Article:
TAMPA — For three years FBI agents have investigated allegations that multiple government contractors paid bribes to U.S. Department of Energy employees for contracts or favoritism, according to a newly unsealed criminal complaint.
The investigations, which originated in Maryland, came to light this week when a Sarasota man accused of setting up some of the bribes landed before a federal judge in Tampa.
Anatoly Samgorodsky, 64, is in the Pinellas County Jail on an FBI complaint that says he and a Stamford, Conn., business partner, Eugene Ostrovsky, paid gratuities to a DOE official to obtain a $3.4 million contract to research nuclear reactor fuel rods.
The FBI was involved from the start. The unnamed energy official alerted investigators to Samgorodsky's August 2014 overture to him, an offer of a business opportunity, the affidavit reports.
Agents started recording conversations with the businessmen, some in Russian. Samgorodsky is a naturalized U.S. citizen of Ukrainian origin. Ostrovsky, of Russian and Ukrainian origin, is also a U.S. citizen.
The men each own 20 percent shares in Sanova, a Long Island, N.Y., metallurgical research company headed by a third man.
Samgorodsky is charged with bribery of public officials, wire fraud, money laundering and conspiracy to commit wire fraud.
No separate criminal complaint against Ostrovsky has been made public, but he is named as a defendant in the FBI probable cause affidavit that accompanies the Samgorodsky arrest warrant.
Neither man could be reached Thursday. The DOE declined to discuss ongoing investigations and referred a reporter to its inspector general's office, which did not respond to request for comment.
While not widely publicized, a broader inquiry had been in the works since 2012, according to the FBI affidavit.
The energy agency's inspector general and the FBI were looking into "a series of allegations of illegal gratuities and/or bribes paid by multiple DOE contractors to DOE employees in exchange for the award of contracts and/or favoritism," the record said.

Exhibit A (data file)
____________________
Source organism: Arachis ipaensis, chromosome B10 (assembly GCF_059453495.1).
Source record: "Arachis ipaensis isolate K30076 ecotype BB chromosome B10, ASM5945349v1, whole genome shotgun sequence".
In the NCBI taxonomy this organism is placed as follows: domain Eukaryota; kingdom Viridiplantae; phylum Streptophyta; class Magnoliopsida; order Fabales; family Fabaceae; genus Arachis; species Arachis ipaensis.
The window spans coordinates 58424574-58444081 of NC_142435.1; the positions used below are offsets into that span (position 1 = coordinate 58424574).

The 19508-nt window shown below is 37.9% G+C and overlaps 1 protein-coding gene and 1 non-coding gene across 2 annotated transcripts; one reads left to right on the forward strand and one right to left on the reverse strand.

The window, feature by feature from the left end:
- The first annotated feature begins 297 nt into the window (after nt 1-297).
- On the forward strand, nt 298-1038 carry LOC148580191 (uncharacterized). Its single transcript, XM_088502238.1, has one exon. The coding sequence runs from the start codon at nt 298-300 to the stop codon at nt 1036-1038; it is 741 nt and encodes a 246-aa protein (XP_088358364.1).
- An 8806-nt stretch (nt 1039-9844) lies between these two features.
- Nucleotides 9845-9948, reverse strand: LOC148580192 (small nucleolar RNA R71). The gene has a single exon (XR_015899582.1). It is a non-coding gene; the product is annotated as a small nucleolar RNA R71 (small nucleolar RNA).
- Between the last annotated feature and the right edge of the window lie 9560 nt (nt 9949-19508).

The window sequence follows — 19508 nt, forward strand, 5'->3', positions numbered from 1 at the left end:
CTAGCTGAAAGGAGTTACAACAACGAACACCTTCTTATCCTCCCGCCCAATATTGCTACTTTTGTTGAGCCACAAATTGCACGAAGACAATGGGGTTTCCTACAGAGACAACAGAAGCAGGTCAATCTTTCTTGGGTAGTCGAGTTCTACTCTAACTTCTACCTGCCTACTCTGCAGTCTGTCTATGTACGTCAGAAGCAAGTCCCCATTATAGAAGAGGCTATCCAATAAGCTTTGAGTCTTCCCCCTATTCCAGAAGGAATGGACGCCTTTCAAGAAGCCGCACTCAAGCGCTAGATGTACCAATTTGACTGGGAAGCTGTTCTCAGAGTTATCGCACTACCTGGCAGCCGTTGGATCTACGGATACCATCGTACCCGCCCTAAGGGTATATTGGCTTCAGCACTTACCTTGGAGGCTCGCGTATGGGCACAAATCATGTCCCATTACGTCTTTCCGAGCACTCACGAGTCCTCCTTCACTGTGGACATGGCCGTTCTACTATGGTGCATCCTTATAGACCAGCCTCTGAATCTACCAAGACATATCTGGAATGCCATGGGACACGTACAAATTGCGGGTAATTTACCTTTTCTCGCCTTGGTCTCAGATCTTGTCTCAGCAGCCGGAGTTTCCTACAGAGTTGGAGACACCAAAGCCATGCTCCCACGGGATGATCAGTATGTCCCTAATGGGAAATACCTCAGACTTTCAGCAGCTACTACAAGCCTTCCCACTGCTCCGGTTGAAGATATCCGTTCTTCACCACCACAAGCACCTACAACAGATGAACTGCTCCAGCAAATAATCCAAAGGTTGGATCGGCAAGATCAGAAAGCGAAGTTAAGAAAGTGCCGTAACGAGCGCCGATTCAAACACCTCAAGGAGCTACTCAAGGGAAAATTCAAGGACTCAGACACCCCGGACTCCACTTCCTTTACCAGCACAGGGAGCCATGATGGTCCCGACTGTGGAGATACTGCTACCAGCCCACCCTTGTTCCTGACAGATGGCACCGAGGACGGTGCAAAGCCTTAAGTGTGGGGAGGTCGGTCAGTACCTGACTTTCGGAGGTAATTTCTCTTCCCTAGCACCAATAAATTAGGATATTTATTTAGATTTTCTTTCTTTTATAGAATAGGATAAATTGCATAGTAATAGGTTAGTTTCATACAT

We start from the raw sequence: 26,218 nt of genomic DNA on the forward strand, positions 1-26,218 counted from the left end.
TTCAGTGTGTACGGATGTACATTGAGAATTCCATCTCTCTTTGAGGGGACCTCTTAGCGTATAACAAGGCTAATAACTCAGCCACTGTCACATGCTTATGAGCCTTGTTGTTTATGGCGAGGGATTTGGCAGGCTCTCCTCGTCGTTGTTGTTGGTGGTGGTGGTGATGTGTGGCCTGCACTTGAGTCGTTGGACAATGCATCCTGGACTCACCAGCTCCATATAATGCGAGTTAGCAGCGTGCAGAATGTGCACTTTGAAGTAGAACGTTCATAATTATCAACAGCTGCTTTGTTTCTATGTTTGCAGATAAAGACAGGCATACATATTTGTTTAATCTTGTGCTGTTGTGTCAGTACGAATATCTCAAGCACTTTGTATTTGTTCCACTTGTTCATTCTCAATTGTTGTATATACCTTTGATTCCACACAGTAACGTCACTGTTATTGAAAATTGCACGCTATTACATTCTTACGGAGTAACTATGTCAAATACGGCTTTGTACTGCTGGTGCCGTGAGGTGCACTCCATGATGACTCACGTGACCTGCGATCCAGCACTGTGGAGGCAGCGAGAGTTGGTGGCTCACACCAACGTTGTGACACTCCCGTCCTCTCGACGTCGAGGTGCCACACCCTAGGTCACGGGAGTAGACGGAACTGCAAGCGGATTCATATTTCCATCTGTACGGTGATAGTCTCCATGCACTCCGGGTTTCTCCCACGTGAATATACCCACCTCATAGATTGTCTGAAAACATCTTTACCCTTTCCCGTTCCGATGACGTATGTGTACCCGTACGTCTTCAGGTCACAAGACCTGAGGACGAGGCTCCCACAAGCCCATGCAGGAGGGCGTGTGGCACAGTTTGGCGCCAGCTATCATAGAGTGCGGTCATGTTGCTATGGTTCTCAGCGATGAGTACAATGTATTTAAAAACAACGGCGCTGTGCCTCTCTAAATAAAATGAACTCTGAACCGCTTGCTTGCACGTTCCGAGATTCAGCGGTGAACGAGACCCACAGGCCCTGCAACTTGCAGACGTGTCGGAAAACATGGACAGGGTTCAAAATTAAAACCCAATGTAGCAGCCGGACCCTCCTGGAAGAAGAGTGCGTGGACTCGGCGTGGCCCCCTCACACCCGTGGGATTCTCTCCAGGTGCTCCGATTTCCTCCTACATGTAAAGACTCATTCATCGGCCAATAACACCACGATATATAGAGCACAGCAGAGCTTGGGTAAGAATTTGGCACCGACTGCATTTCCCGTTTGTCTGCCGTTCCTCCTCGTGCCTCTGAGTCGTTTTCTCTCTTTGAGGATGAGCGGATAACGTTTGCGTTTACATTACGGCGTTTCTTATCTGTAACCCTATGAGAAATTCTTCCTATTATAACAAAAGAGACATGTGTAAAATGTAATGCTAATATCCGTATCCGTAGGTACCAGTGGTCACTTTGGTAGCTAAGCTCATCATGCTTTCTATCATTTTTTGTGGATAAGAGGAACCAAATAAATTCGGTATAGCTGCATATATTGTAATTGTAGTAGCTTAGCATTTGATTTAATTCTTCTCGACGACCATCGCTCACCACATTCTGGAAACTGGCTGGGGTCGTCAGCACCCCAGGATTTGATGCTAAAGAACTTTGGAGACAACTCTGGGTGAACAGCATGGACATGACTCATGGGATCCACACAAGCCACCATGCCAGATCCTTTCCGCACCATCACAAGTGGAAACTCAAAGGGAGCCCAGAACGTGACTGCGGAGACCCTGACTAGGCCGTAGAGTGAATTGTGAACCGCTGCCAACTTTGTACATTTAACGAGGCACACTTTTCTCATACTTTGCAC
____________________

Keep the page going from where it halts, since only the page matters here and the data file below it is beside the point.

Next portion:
At the direction of those investigators, the unnamed energy official worked with Samgorodsky, giving him direct access to personnel in DOE's Office of Nuclear Energy.
Samgorodsky introduced the official to Ostrovsky, who is Sanova's vice president, and the two businessmen put on a presentation at the department headquarters in Germantown, Md.
Afterward, the three met for dinner, the record said, and discussed how to pay the official, whose gender is not revealed in the records. The FBI was listening.
"You'll get rewarded," Ostrovsky said in the transcript.
They noted the perils of cash.
"I cannot, and I will not, be in Washington with a suitcase of papers," Ostrovsky said.
They talked of a using an intermediary. Ostrovsky suggested that the official and the intermediary use no-contract phones for covert communications, the record said.
Of course, nothing was covert: The energy official was cooperating with the FBI, and the intermediary was an FBI employee.
Sanova and the Department of Energy signed the research contract in May. It included a clause prohibiting gratuities.
Samgorodsky and Ostrovsky were each heard saying that the energy official would be paid $70,000 or more, the record said.
In June, after the DOE began shelling out periodic payments to the company, the intermediary began collecting payoffs, $2,500 to $10,000 at a time, the record said.
Some were traded under restaurant tables or claimed from the trunk of a rental car.
Times senior news researcher John Martin contributed to this report. Contact Patty Ryan at firstname.lastname@example.org or (813) 226-3382.